A Missouri death-row prisoner whose rare medical condition, he says, risks making his execution by lethal injection a gruesome and grisly spectacle is seeking clemency from Missouri Governor Mike Parson ahead of his October 1, 2019 execution date.

Russell Bucklew (pictured) suffers from cavernous hemangioma, a condition that causes blood-filled tumors to form in his head and neck. His lawyers have asked Parson to commute his death sentence on humanitarian grounds, saying his tumors are likely to burst and he is likely to suffocate and drown in his own blood if he is subjected to lethal injection. They also say that mercy is appropriate because his trial lawyers mishandled his defense and Bucklew is a “fundamentally different person” than he was when he committed the murder 23 years ago. [UPDATE: Governor Parsons denied Bucklew’s clemency petition and he was executed on October 1.]

The constitutionality of Bucklew’s execution was the subject of a controversial 5-4 U.S. Supreme Court decision in April 2019 after he argued that execution by lethal injection would constitute cruel and unusual punishment for a person with his medical condition. Permitting the execution to go forward, Justice Neil Gorsuch wrote for the Court majority, “[t]he Eighth Amendment does not guarantee a prisoner a painless death.” For an execution method to be considered unconstitutionally cruel, Gorsuch wrote, it must “intensif[y] the death sentence by ‘superadding’ terror, pain, or disgrace” to the punishment. This, the Court said, requires the prisoner to show that the state had available to it a “feasible and readily implemented alternative method [of execution] … that would significantly reduce a substantial risk of severe pain” and that, “without a legitimate penological reason,” the state had refused to adopt that method. The Court ruled that Bucklew had not proven that Missouri had a feasible alternative method to execute him.

Bucklew’s clemency petition argues not only that his execution by lethal injection would be excruciating, but that, “Russell’s compromised medical condition make it highly likely that the state’s protocol will cause a visually gruesome execution that will traumatize corrections personnel and witnesses alike.” His lawyers suggest that the spectacle of such an execution could have ongoing ramifications for the state: “The aftermath of Russell’s execution will have a lasting impact on those present to witness the moment and will likely affect the public’s attitude about the death penalty and, in particular, how this state carries out the ultimate punishment.”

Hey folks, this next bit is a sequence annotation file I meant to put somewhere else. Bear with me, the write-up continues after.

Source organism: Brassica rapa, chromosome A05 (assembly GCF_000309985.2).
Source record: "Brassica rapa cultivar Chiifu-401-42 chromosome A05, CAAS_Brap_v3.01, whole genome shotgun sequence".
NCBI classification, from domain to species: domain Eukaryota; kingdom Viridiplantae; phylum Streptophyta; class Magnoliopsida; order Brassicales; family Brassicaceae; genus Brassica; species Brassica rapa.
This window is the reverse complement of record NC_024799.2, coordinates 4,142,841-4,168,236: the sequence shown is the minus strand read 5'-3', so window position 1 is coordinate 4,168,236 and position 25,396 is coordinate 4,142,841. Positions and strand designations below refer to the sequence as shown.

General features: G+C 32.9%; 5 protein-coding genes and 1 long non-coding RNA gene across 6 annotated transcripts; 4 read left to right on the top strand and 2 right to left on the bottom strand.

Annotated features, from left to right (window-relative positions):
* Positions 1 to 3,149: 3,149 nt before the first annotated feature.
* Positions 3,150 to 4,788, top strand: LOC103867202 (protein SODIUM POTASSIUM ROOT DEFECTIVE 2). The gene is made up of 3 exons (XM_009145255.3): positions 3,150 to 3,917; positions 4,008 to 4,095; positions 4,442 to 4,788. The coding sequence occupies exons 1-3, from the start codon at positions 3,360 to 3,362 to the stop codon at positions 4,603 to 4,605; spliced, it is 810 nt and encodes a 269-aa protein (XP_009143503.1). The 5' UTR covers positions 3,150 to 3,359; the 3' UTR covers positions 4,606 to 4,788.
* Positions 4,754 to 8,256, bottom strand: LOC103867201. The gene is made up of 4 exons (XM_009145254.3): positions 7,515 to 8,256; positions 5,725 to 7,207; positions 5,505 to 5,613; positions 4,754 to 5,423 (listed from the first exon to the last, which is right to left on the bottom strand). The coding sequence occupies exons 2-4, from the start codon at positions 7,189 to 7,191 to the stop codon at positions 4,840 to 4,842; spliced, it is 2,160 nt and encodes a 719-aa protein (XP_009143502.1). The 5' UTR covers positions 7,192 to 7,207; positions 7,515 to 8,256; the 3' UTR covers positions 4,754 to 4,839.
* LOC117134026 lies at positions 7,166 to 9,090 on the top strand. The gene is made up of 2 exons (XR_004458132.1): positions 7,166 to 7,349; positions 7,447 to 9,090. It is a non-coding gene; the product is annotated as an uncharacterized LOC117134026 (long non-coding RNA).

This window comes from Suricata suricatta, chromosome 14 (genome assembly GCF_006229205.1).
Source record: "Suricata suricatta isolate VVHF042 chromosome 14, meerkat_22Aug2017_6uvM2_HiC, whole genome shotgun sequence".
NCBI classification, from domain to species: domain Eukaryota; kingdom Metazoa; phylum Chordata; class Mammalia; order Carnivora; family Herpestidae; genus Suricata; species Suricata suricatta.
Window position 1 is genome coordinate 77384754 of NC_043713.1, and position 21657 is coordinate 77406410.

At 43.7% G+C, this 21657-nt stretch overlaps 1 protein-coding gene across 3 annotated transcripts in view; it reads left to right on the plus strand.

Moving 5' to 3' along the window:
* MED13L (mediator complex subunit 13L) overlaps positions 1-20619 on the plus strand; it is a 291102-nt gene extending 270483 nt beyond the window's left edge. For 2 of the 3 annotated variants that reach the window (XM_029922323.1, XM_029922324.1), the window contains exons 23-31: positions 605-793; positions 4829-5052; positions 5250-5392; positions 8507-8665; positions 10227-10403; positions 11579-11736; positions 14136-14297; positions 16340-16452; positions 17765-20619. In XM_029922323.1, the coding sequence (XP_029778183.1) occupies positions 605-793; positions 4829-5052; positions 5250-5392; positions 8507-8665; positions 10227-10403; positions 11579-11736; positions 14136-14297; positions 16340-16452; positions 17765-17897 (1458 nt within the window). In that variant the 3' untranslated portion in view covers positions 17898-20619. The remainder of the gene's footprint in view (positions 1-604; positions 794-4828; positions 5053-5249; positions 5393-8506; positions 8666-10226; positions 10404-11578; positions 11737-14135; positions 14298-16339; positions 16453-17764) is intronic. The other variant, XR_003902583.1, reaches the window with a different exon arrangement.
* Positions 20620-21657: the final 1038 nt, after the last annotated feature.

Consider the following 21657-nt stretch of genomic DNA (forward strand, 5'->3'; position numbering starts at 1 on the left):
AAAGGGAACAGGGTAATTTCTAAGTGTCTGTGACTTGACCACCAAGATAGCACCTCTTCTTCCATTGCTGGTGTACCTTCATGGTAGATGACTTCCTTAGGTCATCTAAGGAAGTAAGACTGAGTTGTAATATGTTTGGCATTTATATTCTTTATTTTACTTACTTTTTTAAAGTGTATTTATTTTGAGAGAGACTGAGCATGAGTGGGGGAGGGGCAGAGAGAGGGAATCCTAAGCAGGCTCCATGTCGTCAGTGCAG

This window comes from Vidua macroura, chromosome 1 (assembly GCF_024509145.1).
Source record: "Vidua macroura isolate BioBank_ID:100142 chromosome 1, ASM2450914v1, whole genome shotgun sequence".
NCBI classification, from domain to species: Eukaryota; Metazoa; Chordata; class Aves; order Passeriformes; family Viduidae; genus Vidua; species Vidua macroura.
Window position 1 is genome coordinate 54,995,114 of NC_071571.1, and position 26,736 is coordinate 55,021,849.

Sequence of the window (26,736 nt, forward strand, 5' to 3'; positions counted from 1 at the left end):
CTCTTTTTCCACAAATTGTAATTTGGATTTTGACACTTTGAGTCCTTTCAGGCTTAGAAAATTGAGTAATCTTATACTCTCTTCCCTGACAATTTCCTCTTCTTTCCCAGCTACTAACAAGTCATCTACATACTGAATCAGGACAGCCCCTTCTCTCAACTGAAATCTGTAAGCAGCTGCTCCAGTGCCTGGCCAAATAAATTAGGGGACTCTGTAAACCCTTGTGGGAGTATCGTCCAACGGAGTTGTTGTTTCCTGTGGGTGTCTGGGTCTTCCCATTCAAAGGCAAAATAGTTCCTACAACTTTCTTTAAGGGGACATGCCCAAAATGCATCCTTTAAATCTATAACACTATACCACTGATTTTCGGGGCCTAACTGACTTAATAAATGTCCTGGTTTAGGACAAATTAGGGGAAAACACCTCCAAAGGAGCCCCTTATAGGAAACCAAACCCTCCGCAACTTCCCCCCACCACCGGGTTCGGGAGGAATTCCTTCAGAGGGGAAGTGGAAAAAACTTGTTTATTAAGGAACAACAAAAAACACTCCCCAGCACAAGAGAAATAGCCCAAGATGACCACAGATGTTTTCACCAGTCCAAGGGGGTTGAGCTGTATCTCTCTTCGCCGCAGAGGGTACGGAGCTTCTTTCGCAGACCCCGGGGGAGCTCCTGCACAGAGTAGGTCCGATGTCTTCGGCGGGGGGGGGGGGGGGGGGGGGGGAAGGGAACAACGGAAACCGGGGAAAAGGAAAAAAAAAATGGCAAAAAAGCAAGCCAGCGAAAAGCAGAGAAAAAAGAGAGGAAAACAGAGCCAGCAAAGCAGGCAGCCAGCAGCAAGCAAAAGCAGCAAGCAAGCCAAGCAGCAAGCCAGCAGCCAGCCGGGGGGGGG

The clemency petition also presents mitigating evidence that Bucklew’s trial attorneys failed to uncover. While his parents characterized his upbringing as “tranquil” and “idyllic,” interviews with other family members and friends revealed that this characterization was false and self-serving. Instead, they said, his father’s relentless abusiveness and extra-marital affairs contributed to Russell’s mother having a nervous breakdown and attempting suicide. At the time of his crime, Bucklew was addicted to opioid painkillers that he had been prescribed for his cavernous hemangioma, which he said affected his thinking and mood: “I felt angry from the meds. It was much harder to keep my feelings under control. I no longer feel that way and have changed a lot.” A psychiatrist who met with Bucklew only once and relied largely on conversations with his parents that misrepresented Russell’s background diagnosed Bucklew with Antisocial Personality Disorder. Prosecutors then used that diagnosis against him, arguing that Bucklew was a “sociopath” who deserved a death sentence. After being provided with further information about Bucklew, the psychiatrist retracted the diagnosis. Bucklew’s current attorneys also discovered that his previous clemency attorney, John Simon, had borrowed $27,000 from Bucklew’s parents, possibly contributing to his failure to fully investigate Bucklew’s upbringing.

Bucklew’s clemency plea has received support from Missouri bishops, The Kansas City Star, and the ACLU. In a letter to the governor, Missouri’s four Catholic bishops said, “[a]s Catholic bishops, we have consistently opposed the use of the death penalty. Evidence shows that the death penalty is often unfair and biased in its application. By ending the use of the death penalty, we can hopefully begin to break the cycle of violence.” They added that Bucklew’s “particular medical situation warrants special consideration.” In an editorial, The Kansas City Star urged Governor Parson to reduce Bucklew’s sentence, saying, “a grisly death at our collective hand is a dishonorable answer to 51-year-old Bucklew’s bloody behavior 23 years ago.” The ACLU collected 30,000 signatures in support of Bucklew, and is also presenting his case to the Inter-American Commission on Human Rights seeking a determination that his execution would violate U.S. treaty obligations. Bucklew himself provided a statement to The Appeal, saying, “The law doesn’t take into consideration that with age comes wisdom. I am absolutely a different person. I am more even-keeled than I was when I was younger. I feel terrible about what happened to Stephanie Ray and Michael Sanders.”